It was Sidney Nolan’s more cubist take on the armour that really cemented its place in Australian culture however. By reducing it to pure black geometric shapes it created a symbol that was instantly recognisable. Now people see the Kelly helmet everywhere; any square or cylinder with a slot immediately becomes a representation of the famous headgear. Perhaps the most important aspect of Nolan’s art in this regard is that in many of the images he created the helmet is empty, creating the sense that the armour and Ned himself are indivisible while also making room for people to project anyone they wish inside the eyeslit – whether it be themselves or an idea of who Ned Kelly ought to be. In so doing Nolan accidentally created something more powerful for the mythology of Ned Kelly than any number of pub tales could or, indeed, did.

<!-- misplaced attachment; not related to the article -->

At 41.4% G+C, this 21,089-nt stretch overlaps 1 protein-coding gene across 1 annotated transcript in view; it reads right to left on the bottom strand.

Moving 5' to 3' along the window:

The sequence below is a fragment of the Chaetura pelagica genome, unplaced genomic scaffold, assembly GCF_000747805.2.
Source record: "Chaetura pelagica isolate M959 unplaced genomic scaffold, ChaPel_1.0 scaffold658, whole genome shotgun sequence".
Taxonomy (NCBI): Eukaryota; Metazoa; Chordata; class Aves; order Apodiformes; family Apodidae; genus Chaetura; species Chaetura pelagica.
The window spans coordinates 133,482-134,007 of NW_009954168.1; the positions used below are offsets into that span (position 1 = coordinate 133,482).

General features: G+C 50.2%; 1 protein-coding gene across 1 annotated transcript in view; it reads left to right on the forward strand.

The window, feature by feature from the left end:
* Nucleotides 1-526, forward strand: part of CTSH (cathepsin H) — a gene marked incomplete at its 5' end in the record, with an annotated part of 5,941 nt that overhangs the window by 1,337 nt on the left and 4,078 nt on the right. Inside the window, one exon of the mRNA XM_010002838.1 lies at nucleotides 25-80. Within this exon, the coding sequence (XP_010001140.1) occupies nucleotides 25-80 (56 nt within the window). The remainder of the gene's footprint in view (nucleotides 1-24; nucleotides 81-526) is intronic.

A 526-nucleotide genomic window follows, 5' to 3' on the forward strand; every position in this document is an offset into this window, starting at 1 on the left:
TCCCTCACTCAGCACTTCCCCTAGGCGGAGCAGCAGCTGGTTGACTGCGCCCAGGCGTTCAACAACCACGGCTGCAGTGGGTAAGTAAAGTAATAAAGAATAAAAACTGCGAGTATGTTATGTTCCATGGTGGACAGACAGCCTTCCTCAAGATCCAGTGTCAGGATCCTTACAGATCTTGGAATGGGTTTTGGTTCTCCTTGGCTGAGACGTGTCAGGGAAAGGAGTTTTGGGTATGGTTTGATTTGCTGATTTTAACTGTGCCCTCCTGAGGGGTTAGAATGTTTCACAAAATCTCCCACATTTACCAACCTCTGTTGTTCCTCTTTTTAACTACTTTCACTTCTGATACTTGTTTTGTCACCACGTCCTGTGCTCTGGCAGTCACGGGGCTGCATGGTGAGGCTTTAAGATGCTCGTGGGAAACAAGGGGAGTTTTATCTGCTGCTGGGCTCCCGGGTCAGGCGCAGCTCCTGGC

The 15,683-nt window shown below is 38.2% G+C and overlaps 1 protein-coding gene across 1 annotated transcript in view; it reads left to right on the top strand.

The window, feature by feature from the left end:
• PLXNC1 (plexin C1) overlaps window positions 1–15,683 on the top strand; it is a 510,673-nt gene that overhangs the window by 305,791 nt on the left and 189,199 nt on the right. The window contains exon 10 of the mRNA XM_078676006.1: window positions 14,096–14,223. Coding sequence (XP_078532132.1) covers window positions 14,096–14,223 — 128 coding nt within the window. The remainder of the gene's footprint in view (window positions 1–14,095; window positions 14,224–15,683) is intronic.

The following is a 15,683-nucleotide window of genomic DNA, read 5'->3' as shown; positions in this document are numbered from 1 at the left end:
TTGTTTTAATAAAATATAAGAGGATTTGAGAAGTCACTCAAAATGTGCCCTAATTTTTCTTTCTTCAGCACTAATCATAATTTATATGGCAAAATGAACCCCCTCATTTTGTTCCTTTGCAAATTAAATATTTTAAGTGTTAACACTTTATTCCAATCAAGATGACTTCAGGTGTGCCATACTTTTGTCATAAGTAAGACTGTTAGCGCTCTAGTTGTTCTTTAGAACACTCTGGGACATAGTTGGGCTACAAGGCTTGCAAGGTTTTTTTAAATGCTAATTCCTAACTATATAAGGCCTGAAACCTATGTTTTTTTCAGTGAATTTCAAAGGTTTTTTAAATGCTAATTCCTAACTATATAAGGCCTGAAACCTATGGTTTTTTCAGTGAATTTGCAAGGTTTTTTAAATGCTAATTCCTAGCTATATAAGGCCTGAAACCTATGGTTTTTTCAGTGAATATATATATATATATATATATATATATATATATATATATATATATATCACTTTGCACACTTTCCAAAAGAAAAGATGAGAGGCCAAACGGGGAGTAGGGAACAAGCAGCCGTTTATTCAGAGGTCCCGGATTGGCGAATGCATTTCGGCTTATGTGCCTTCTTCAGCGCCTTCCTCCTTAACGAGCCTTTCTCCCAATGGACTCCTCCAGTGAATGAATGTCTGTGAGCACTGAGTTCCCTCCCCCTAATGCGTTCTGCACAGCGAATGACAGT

Interpretations of the armour have been featured in everything from children’s books to commercials. Its prevalence on signage in Kelly Country is an ever present reminder of the region’s connection to one of Australia’s most significant historical events. It also continues to be a popular costume for children and adults alike, with some paying over a thousand dollars for sheet metal replicas of the armour while others are happy to make a helmet using a box cutter and a KFC bucket. It could be argued that the Kelly armour has influenced more recreational smithies, and even some professional ones, than anything else in Australia. The enigma of the armour combined with its iconography proves to be a continual source of inspiration to artisans of all inclinations.